In the Bible, in the Book of 1 Kings, there is a story about the prophet Elijah and a poor widow and her son. In a time of intense famine, Elijah asked the widow to use the very last of her flour and oil to make bread for him. However, he promised that if she did this, the jar of flour would never be empty and the jug of oil would not run dry.
To make a short story shorter, God provided and the flour never ran out and the oil didn't run dry.
It seems to be the same scenario for the backfield of the Oklahoma Sooners.
Year in and year out, it seems that the Sooners always have one or several running backs that are capable of big time performances.
The Sooners of today have an extremely wide open offense with a lot of passing, but a lot of running as well. The high point of this new offense was 2008 when the Sooners scored an NCAA record 716 points in the season and had a 4,000 passer in Heisman Trophy winner Sam Bradford and two 1,000 yard rushers in Chris Brown and DeMarco Murray.
But this wide open offense is a far cry from the Sooners of old.
In 1970, offensive coordinator Barry Switzer convinced head coach Chuck Fairbanks to switch to the Wishbone offense. The switch was a huge risk because at the time, the only team running the Wishbone was Texas and the only knowledge of it was from what you saw of the Longhorns on the field.
The switch proved to be a stroke of genius and saved Fairbanks' job until he turned things over to Switzer.
The Wishbone attack defined the Switzer era at Oklahoma as the Sooners averaged more than 60 carries per game and ran for more than 300 yards a game.
The high point of this offense, ironically, came in the second year of its implementation in 1971. The Sooners ran an average of 66 times a game for an average of 470 yards and an astounding seven yards per carry.
This remained the norm throughout Switzer's tenure. 17 of the top 18 rushing seasons in Oklahoma football history came between the years of 1970 and 1989.
So different is the offense now that the most recent year in the top 25 rushing seasons in Oklahoma football history is 1990!
As great as the Sooners have been at running the football as a team throughout the years, you have to have great individuals in the backfield to put up the numbers.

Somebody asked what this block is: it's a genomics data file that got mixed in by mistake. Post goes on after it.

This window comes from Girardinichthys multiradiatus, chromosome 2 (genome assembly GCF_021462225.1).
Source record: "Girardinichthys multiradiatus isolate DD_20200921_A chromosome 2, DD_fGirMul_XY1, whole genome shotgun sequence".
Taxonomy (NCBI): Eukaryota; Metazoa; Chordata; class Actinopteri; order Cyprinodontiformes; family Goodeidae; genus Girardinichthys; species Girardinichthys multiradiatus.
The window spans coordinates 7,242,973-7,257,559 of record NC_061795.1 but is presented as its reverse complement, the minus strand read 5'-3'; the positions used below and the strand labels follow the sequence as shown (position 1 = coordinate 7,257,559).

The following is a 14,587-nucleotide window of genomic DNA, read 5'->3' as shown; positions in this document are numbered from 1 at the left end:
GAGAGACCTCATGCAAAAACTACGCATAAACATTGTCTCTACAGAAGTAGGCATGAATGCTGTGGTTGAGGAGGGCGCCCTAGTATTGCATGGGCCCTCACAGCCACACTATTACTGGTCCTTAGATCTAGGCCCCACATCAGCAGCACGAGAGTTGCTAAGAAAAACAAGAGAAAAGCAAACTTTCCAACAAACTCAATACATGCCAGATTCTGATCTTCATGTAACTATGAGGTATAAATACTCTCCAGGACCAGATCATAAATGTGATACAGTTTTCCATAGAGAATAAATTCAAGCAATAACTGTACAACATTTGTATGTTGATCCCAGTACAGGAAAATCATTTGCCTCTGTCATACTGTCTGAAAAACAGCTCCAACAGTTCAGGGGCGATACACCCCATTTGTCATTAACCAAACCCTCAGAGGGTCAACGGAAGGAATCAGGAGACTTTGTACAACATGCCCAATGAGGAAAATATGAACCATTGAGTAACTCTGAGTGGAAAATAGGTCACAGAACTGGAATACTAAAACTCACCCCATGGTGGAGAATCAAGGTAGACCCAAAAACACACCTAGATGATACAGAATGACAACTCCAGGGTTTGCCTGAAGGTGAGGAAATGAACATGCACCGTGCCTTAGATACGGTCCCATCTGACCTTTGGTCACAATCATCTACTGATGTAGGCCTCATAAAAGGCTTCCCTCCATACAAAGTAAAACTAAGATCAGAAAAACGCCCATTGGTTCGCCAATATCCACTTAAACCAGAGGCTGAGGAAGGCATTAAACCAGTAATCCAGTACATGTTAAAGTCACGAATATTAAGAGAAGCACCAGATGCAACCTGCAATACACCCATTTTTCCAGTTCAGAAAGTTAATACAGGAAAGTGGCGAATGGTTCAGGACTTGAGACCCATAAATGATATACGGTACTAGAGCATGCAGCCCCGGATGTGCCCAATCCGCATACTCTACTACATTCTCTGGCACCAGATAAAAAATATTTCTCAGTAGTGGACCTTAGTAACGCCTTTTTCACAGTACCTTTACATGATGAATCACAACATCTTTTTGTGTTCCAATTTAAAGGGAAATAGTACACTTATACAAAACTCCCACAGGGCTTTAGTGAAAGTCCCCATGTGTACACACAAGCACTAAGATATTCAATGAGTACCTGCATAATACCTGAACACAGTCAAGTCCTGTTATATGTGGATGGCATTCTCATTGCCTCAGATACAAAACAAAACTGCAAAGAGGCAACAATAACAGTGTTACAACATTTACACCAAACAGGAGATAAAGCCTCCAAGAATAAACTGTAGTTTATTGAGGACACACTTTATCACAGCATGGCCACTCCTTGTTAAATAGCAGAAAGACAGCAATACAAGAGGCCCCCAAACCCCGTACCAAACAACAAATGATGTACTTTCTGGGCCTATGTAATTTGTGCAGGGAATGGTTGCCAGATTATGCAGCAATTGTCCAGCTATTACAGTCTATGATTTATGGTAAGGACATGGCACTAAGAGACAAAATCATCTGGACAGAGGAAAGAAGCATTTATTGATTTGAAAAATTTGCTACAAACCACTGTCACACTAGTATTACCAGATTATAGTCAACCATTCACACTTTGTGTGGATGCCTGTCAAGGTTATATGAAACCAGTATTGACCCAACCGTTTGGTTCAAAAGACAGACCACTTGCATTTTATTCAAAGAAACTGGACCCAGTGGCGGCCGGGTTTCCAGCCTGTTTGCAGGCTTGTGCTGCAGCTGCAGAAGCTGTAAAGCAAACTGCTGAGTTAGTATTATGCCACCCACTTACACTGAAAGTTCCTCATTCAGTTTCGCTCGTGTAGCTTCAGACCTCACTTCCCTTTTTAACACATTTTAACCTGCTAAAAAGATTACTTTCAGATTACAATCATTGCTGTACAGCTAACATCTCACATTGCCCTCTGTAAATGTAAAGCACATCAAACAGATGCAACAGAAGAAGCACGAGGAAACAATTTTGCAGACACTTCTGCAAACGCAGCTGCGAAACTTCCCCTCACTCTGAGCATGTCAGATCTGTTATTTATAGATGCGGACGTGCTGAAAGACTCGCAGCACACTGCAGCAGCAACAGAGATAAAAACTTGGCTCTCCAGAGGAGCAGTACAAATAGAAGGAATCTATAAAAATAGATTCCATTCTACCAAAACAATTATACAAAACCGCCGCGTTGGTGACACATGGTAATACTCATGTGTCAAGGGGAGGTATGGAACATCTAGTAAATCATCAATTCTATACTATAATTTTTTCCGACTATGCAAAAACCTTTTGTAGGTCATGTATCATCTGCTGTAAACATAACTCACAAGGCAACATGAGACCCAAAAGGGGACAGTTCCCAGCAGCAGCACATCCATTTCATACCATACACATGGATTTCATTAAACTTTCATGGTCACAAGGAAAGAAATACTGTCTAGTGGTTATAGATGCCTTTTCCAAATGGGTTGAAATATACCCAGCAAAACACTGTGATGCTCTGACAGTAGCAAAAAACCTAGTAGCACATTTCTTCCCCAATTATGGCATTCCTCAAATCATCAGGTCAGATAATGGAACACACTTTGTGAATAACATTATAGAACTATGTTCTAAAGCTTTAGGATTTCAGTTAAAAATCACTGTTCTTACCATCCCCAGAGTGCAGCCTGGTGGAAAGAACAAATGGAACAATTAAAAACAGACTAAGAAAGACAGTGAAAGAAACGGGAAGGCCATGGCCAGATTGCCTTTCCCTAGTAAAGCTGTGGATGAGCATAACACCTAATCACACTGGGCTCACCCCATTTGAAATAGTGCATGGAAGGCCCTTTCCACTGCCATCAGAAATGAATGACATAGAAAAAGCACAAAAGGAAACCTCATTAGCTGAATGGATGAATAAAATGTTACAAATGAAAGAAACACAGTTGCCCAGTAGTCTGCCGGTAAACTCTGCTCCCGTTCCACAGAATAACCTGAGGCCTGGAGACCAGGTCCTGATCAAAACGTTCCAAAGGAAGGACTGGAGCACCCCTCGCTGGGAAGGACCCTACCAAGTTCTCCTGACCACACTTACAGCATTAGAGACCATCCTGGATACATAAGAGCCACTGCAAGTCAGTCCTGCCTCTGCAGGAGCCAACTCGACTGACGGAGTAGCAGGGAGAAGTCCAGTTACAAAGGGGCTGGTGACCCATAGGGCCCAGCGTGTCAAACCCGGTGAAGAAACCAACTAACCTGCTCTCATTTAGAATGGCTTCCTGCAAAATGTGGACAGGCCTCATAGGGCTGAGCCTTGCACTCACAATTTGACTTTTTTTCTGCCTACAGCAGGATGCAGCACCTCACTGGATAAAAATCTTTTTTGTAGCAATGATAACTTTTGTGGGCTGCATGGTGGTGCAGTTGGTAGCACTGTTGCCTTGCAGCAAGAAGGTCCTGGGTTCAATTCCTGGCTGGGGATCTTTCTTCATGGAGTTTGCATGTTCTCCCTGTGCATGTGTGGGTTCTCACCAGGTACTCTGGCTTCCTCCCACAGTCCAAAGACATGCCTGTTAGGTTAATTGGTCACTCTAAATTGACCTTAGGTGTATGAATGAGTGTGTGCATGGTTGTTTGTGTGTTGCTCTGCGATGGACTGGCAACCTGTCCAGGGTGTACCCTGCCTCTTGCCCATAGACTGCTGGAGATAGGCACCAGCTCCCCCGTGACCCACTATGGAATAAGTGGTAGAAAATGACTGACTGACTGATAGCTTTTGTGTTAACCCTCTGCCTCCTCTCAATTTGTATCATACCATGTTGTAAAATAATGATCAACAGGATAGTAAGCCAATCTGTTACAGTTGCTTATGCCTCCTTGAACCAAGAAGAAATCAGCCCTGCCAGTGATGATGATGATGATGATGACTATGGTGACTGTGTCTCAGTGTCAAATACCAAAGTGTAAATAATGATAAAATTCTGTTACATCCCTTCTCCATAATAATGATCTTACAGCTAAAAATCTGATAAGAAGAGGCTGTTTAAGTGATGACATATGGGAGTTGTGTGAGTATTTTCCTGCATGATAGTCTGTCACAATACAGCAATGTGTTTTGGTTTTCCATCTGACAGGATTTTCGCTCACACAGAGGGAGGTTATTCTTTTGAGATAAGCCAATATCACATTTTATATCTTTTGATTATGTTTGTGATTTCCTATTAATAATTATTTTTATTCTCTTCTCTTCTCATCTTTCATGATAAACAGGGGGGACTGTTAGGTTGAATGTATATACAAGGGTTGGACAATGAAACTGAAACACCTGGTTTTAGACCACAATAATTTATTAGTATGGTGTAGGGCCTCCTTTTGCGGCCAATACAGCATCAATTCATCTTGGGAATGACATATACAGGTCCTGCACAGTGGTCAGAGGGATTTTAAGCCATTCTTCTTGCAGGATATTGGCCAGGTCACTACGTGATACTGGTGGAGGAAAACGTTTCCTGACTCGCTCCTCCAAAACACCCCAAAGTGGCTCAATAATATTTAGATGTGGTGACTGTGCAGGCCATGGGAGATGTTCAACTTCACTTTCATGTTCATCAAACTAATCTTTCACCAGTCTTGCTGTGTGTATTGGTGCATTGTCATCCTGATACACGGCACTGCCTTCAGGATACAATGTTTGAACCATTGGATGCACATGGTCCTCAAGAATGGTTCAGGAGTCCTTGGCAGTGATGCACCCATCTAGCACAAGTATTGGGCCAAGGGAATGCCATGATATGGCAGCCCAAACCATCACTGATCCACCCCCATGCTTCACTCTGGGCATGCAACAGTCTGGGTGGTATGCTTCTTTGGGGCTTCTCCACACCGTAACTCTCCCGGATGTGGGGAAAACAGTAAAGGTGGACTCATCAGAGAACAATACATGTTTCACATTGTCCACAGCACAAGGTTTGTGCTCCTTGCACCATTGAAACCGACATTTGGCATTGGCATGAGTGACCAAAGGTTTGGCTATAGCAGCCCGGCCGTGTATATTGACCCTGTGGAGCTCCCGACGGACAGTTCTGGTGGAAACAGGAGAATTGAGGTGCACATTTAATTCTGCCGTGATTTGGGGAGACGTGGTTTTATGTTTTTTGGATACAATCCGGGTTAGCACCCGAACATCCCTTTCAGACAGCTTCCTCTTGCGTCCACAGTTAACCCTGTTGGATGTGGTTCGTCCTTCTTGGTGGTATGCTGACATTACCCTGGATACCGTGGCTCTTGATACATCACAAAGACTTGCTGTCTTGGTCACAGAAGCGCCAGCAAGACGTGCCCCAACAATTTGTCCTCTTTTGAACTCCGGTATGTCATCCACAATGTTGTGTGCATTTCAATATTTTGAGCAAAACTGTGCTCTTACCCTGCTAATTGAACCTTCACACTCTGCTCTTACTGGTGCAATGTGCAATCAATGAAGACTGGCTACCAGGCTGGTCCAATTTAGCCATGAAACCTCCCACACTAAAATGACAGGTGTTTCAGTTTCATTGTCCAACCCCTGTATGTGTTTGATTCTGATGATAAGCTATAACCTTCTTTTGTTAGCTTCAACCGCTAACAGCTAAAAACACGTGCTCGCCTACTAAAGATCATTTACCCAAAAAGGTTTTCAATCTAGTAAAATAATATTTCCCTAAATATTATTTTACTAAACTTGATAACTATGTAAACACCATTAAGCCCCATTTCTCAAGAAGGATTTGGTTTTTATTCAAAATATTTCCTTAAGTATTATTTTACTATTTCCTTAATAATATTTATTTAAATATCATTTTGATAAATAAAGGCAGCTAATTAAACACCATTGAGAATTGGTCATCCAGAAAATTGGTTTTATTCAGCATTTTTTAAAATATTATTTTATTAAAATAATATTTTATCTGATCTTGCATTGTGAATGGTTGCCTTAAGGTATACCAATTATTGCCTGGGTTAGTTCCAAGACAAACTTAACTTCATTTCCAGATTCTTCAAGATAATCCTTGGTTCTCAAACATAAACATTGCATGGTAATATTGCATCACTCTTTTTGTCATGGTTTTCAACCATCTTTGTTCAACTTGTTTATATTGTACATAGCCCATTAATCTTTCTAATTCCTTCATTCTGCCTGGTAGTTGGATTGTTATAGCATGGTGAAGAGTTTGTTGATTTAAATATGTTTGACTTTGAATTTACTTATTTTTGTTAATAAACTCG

Individually, the great line of OU running backs can be traced back to the Sooners first Heisman Trophy winner, Billy Vessels. Vessels won the award along with first team All-American honors in 1952.
Throughout the Bud Wilkinson years, there was never a major standout running back, but several good ones did pass through Norman, such as Vessels, George Thomas, Jim Grisham, and Leon Heath.
Steve Owens became the Sooners second Heisman Trophy winner in 1969 when he ran for 1,523 and 23 touchdowns. Owens stands fourth on the Sooners all time rushing list.
Beginning in 1970, a string of stellar running backs began to run through OU, leaving nothing but a trail of dust behind them.
Gregg Pruitt was the first standout running back of the Wishbone era and finished his OU career second behind Owens on the rushing list.
The next two running backs would best both Pruitt and Owens in the career yards department.
First came Joe Washington and following him was the great Billy Sims who won the Heisman Trophy in 1978 with a 1,762 yard, 20 touchdown season.
Standout running backs continued to come in as Stanley Wilson followed Sims and Spencer Tillman after that.
All told, five of the top 10 rushers in OU history played in consecutive seasons under Barry Switzer from 1970-1987.
The Wishbone offense was definitely a system and many of these running backs and their yards were a product of that system. However, there were many that were genuinely good players, such as Sims, Washington, and Tillman.
The modern era of Sooner football has seen another string of stellar running backs come through Norman, with no end in sight.
Quentin Griffin became the figurehead of this newest run (no pun intended) when the Sooners won the national championship in 2000. Griffin's touchdown run in the fourth quarter was the only one scored in a 13-2 Sooner victory.
Renaldo Works and KeJuan Jones continued to carry the load after Griffin graduated with Jones finishing 18th on the Sooners rushing list.
Then in 2004, Adrian Peterson stepped on campus and the Sooners had as dominant a running back as they had ever had. Peterson literally ran away with every freshman award in 2004 and nearly won the Heisman Trophy as well.
Unfortunately, Peterson's final two seasons were marred with injuries, or else he could have easily taken over the top spot on the Sooner rushing list from Billy Sims.
Chris Brown and DeMarco Murray arrived in the wake of Peterson's departure and, along with surprise Allen Patrick in 2007, led the Sooners rushing attack for three seasons.
The standout year for this duo was the aforementioned 2008 season when the two both rushed for over 1,000 yards and combined for 2,222 (no joke) yards and 34 touchdowns.
Going into 2010, Murray is the feature back, but he is far from alone in the backfield.
Sophomores Jermie Calhoun, the 2008 Texas 3A player of the year, and Jonathan Miller both saw action in 2009 and are ready for more extended action in 2010.
Throw in new freshmen Brennan Clay and Roy Finch, both highly touted recruits, and the Sooners, once again have a loaded backfield primed and ready to go.
Oklahoma may be a spread team, but running the football flows in the veins of the Sooners. The Sooners always have a solid running back ready to go and perform at a high level.
That jar just doesn't run dry.